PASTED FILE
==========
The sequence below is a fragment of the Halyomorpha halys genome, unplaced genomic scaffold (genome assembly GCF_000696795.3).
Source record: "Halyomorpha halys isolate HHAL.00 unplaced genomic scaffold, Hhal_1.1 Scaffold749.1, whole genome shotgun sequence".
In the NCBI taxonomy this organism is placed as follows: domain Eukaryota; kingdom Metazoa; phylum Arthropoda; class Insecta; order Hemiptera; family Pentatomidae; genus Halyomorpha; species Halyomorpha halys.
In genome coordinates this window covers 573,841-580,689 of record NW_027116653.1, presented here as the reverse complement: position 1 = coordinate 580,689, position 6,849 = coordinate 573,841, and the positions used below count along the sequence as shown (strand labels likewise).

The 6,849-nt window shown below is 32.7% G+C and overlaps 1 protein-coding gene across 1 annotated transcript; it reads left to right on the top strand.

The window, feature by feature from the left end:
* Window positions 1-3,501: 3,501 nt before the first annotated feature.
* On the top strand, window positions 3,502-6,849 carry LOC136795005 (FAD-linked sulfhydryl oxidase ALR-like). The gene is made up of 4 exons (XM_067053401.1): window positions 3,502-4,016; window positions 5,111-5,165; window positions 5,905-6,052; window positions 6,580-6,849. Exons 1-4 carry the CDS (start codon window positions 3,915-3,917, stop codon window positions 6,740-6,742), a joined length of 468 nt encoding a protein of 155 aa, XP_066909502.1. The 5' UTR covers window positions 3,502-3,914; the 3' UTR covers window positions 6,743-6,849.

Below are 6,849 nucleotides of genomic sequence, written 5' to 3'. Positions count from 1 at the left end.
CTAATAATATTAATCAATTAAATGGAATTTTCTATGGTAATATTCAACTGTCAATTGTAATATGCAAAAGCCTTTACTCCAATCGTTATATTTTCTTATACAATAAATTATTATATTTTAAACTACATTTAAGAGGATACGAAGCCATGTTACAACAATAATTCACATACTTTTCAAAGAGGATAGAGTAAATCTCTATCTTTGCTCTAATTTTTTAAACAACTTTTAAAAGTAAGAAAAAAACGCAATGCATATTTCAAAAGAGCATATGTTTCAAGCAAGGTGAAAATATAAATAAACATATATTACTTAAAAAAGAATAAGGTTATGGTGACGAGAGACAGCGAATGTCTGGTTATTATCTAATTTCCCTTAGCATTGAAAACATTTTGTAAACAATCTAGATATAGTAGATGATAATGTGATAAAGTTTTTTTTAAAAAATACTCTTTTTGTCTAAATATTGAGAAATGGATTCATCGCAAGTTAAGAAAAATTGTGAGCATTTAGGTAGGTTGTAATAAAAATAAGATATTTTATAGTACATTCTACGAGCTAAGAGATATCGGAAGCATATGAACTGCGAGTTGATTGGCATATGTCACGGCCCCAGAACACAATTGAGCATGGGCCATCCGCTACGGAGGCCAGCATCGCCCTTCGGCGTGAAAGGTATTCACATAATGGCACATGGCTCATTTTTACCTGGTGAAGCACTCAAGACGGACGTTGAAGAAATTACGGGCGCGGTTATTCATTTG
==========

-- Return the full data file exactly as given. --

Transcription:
The sequence below is a fragment of the Halyomorpha halys genome, unplaced genomic scaffold (genome assembly GCF_000696795.3).
Source record: "Halyomorpha halys isolate HHAL.00 unplaced genomic scaffold, Hhal_1.1 Scaffold749.1, whole genome shotgun sequence".
In the NCBI taxonomy this organism is placed as follows: domain Eukaryota; kingdom Metazoa; phylum Arthropoda; class Insecta; order Hemiptera; family Pentatomidae; genus Halyomorpha; species Halyomorpha halys.
In genome coordinates this window covers 573,841-580,689 of record NW_027116653.1, presented here as the reverse complement: position 1 = coordinate 580,689, position 6,849 = coordinate 573,841, and the positions used below count along the sequence as shown (strand labels likewise).

The 6,849-nt window shown below is 32.7% G+C and overlaps 1 protein-coding gene across 1 annotated transcript; it reads left to right on the top strand.

The window, feature by feature from the left end:
* Window positions 1-3,501: 3,501 nt before the first annotated feature.
* On the top strand, window positions 3,502-6,849 carry LOC136795005 (FAD-linked sulfhydryl oxidase ALR-like). The gene is made up of 4 exons (XM_067053401.1): window positions 3,502-4,016; window positions 5,111-5,165; window positions 5,905-6,052; window positions 6,580-6,849. Exons 1-4 carry the CDS (start codon window positions 3,915-3,917, stop codon window positions 6,740-6,742), a joined length of 468 nt encoding a protein of 155 aa, XP_066909502.1. The 5' UTR covers window positions 3,502-3,914; the 3' UTR covers window positions 6,743-6,849.

Below are 6,849 nucleotides of genomic sequence, written 5' to 3'. Positions count from 1 at the left end.
CTAATAATATTAATCAATTAAATGGAATTTTCTATGGTAATATTCAACTGTCAATTGTAATATGCAAAAGCCTTTACTCCAATCGTTATATTTTCTTATACAATAAATTATTATATTTTAAACTACATTTAAGAGGATACGAAGCCATGTTACAACAATAATTCACATACTTTTCAAAGAGGATAGAGTAAATCTCTATCTTTGCTCTAATTTTTTAAACAACTTTTAAAAGTAAGAAAAAAACGCAATGCATATTTCAAAAGAGCATATGTTTCAAGCAAGGTGAAAATATAAATAAACATATATTACTTAAAAAAGAATAAGGTTATGGTGACGAGAGACAGCGAATGTCTGGTTATTATCTAATTTCCCTTAGCATTGAAAACATTTTGTAAACAATCTAGATATAGTAGATGATAATGTGATAAAGTTTTTTTTAAAAAATACTCTTTTTGTCTAAATATTGAGAAATGGATTCATCGCAAGTTAAGAAAAATTGTGAGCATTTAGGTAGGTTGTAATAAAAATAAGATATTTTATAGTACATTCTACGAGCTAAGAGATATCGGAAGCATATGAACTGCGAGTTGATTGGCATATGTCACGGCCCCAGAACACAATTGAGCATGGGCCATCCGCTACGGAGGCCAGCATCGCCCTTCGGCGTGAAAGGTATTCACATAATGGCACATGGCTCATTTTTACCTGGTGAAGCACTCAAGACGGACGTTGAAGAAATTACGGGCGCGGTTATTCATTTG